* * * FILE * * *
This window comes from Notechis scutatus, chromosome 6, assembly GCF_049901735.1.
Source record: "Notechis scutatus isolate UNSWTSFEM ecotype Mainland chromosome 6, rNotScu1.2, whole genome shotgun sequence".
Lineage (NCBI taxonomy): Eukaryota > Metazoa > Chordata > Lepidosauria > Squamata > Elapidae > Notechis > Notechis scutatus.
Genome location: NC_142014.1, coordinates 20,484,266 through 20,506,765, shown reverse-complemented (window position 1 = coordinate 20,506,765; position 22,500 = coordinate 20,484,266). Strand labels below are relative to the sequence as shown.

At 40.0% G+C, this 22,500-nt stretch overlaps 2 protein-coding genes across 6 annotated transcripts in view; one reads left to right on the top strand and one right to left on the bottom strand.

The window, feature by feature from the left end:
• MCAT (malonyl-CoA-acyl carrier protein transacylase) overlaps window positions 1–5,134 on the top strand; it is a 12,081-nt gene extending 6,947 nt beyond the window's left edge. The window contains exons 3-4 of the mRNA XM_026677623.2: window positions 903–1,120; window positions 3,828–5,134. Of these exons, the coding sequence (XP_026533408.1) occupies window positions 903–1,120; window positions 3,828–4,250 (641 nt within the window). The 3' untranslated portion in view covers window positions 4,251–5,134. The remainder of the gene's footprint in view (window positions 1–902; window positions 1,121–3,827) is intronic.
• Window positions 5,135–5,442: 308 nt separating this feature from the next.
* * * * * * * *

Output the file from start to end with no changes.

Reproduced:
This window comes from Notechis scutatus, chromosome 6, assembly GCF_049901735.1.
Source record: "Notechis scutatus isolate UNSWTSFEM ecotype Mainland chromosome 6, rNotScu1.2, whole genome shotgun sequence".
Lineage (NCBI taxonomy): Eukaryota > Metazoa > Chordata > Lepidosauria > Squamata > Elapidae > Notechis > Notechis scutatus.
Genome location: NC_142014.1, coordinates 20,484,266 through 20,506,765, shown reverse-complemented (window position 1 = coordinate 20,506,765; position 22,500 = coordinate 20,484,266). Strand labels below are relative to the sequence as shown.

At 40.0% G+C, this 22,500-nt stretch overlaps 2 protein-coding genes across 6 annotated transcripts in view; one reads left to right on the top strand and one right to left on the bottom strand.

The window, feature by feature from the left end:
• MCAT (malonyl-CoA-acyl carrier protein transacylase) overlaps window positions 1–5,134 on the top strand; it is a 12,081-nt gene extending 6,947 nt beyond the window's left edge. The window contains exons 3-4 of the mRNA XM_026677623.2: window positions 903–1,120; window positions 3,828–5,134. Of these exons, the coding sequence (XP_026533408.1) occupies window positions 903–1,120; window positions 3,828–4,250 (641 nt within the window). The 3' untranslated portion in view covers window positions 4,251–5,134. The remainder of the gene's footprint in view (window positions 1–902; window positions 1,121–3,827) is intronic.
• Window positions 5,135–5,442: 308 nt separating this feature from the next.